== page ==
Early 2017

When the running blog takes a backseat it doesn’t mean we aren’t running and racing. We have been enjoying running in central Pennsylvania since DAY 1 of this year by starting with the Cat’s Crawl 5k. There were sections of black ice along the hilly course in Mifflinburg, PA. Thank goodness it was held during the day instead of  New Year’s Eve the way it had been last year. That didn’t keep me, Terri, from falling hard on a patch of ice by the port-o-pots right before the race. Bloody knee and all, I ran just fine and avoided the shadows where any more ice might be on the course. The day was sunny and very pretty and we enjoy the finishers etched glasses they have. A sad trend we have noticed in some races though, finishers goodies are being given at the beginning of races when we sign in. I dunno about you but that little trinket at the end it something I keep in mind as I run. When they hand it to us at the beginning, we look at each other as we walk the swag back to the car and say, “Well, we got the goody without running the race. Want to just go home?”

Of course we never just ditch the race because running is the thing we enjoy most. The races are just goals that keep us headed in a direction rather than over all fitness. When a race is on the books in the dead of winter, it makes it so much harder to blow off a run if it is cold or bad weather. When there is a tangible reason to train, we find a way to put in the miles instead of rolling over in the dark of the morning when the blankets are warm and inviting.2017-01-07 19.05.53

We didn’t get t-shirts for the Cat’s Crawl 5k because we signed up for the race the morning of. They were out of shirts all together. It was pretty2017-02-11 09.45.03.jpg late when we signed up for the Sweetheart 5k but did score long sleeved race shirts (in our sizes even). This was a race in downtown State College and we ran through familiar neighborhoods. Being a Valentine’s Day themed race, we dressed up in our Love Bandits costumes and ran together.

The best part for me was to run by the office where I had surgery on my leg last November. I had a painful cyst removed from my leg that set my training back for months. It was a very frustrating winter of limited running and I was, yet again, reminded how much running means to me. You miss something most when it is taken away.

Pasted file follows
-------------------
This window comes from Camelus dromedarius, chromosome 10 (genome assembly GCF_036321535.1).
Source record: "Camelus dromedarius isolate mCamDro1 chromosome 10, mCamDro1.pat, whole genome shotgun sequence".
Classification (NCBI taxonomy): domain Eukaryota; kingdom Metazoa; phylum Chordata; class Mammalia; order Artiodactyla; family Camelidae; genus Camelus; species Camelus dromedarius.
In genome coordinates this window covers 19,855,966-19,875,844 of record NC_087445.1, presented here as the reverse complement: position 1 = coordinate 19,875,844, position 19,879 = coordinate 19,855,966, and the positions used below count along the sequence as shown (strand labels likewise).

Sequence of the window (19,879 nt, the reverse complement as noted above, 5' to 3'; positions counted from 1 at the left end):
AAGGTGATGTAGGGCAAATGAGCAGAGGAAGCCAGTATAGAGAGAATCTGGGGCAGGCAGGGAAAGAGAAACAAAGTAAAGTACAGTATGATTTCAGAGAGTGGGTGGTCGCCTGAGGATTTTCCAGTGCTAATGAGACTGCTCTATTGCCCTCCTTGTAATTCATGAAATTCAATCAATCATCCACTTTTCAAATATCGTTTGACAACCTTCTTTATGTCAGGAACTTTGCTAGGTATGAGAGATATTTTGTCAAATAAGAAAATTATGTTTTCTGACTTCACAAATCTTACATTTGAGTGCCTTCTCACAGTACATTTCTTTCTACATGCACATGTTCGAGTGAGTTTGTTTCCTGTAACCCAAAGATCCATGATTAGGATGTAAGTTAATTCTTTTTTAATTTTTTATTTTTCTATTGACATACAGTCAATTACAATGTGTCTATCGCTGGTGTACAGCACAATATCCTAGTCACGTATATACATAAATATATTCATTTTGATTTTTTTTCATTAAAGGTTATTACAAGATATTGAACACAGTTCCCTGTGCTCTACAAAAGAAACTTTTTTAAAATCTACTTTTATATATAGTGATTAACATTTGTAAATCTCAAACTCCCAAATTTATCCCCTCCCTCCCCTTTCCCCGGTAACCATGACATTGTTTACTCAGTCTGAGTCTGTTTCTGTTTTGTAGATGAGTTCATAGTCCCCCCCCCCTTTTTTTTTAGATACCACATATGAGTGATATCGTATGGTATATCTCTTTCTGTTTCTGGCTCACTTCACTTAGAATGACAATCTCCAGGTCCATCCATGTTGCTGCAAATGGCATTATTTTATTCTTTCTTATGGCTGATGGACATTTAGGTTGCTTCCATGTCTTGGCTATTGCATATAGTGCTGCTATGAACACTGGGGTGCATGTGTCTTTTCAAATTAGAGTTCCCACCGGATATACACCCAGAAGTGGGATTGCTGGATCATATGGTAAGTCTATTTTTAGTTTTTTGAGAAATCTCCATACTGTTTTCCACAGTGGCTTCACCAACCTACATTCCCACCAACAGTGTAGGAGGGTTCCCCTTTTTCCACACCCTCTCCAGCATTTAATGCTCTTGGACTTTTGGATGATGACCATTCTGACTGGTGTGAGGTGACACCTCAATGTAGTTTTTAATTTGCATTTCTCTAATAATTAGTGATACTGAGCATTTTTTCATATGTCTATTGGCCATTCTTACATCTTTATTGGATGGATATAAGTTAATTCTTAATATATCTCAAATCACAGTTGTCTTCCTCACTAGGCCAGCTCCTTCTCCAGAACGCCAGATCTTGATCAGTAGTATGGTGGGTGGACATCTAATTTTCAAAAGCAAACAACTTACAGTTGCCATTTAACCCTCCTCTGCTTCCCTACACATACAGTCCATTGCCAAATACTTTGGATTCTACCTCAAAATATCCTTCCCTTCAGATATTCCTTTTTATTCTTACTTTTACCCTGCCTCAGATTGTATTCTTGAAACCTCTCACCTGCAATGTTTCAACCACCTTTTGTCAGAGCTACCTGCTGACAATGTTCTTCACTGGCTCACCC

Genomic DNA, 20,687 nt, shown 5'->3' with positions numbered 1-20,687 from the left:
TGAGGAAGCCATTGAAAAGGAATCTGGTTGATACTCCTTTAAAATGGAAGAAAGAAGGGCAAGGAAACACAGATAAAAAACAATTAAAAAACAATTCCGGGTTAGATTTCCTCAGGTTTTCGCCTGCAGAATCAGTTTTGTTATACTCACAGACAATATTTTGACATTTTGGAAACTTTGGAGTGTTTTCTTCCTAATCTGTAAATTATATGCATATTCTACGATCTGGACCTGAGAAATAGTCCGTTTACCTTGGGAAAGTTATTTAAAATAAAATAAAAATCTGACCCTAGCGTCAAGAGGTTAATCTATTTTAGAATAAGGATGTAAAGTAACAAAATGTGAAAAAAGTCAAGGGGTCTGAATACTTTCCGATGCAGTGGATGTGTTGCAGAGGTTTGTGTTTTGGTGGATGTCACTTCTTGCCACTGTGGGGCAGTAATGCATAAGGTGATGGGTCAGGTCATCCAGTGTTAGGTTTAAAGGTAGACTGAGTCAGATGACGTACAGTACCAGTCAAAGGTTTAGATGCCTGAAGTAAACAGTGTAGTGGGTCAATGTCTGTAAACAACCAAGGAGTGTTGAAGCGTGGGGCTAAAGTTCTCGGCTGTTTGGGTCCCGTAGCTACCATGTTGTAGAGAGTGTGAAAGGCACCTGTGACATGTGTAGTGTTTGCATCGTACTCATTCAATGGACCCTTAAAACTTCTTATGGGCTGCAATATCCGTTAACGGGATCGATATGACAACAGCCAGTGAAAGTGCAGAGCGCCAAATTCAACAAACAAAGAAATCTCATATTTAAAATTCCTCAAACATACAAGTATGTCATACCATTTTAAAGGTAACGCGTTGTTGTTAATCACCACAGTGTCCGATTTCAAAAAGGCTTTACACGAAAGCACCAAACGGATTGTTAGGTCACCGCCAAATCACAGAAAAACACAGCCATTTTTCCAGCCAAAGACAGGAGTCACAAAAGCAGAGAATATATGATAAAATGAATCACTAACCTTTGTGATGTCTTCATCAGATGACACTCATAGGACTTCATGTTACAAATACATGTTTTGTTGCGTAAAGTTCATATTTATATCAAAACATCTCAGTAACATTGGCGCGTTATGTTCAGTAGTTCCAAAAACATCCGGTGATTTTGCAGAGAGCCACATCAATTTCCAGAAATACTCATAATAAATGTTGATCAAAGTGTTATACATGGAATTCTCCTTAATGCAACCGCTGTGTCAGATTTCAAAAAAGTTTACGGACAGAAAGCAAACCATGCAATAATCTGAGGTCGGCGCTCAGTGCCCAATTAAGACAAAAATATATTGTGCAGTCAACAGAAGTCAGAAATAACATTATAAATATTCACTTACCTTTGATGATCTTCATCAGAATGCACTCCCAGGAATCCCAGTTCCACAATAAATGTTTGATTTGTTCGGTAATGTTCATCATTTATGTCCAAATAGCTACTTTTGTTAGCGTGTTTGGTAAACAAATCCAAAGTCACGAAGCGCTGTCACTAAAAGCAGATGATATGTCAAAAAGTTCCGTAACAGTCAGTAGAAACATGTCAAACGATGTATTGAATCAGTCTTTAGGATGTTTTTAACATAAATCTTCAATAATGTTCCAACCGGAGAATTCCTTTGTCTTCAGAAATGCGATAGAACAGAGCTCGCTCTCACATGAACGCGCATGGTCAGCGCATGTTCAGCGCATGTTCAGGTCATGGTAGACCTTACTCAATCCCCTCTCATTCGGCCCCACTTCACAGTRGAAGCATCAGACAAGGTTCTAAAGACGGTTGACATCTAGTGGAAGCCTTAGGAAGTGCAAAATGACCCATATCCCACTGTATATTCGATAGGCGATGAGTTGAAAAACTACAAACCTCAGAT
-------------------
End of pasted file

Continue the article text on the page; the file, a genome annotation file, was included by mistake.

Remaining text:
March was dedicated to finally building back mileage for our Spring races. Jim was injury free all Spring and was training for a 15k and I took another hard fall with serious road rash as I trained for a 19k.

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April allowed Jim to continue to streak the Business and Professional Women’s Wellness 5k (now in their 7th year) and it was a great race for both of us. Jim got 3rd place in his age group and I got 1st. The best thing for me was that I beat my time from last year by about 15 seconds. Not my course best but I knew then that my fitness level was returning even though my surgery set me back this winter.2017-04-25 11.56.09

That incentive kept me working hard to improve my pace from last year. I had been adapting the old Couch to 5k run/walk intervals to run/jog intervals. After a warm up mile, I did the April race with a ratio of running hard for 3 minutes then jog for 1:30 then run hard for 5 minutes and jog for 2:30. I did a couple of sets of those then pushed as hard as I could until the finish line. Between pushing hard, still carrying extra weight from over the past couple of year and then wearing dead shoes I really injured the metatarsal area of my left foot. What was to be a regular 4 miler had me come up short and almost not able to walk after 3 miles.

2017-05-06 09.11.35This nixed not only the 15k for me but I was too injured to come back in time for the 19k. Jim’s training was spot on. He tapered just a bit before the Mastodon Challenge 15k and was able to clobber hills and pass dozens of other runners in the last few miles. He was very pleased with how he felt during the run and how he recovered afterward. This was the last race Jim has on the books this year but he is back to running and had a great 8 miler this past weekend.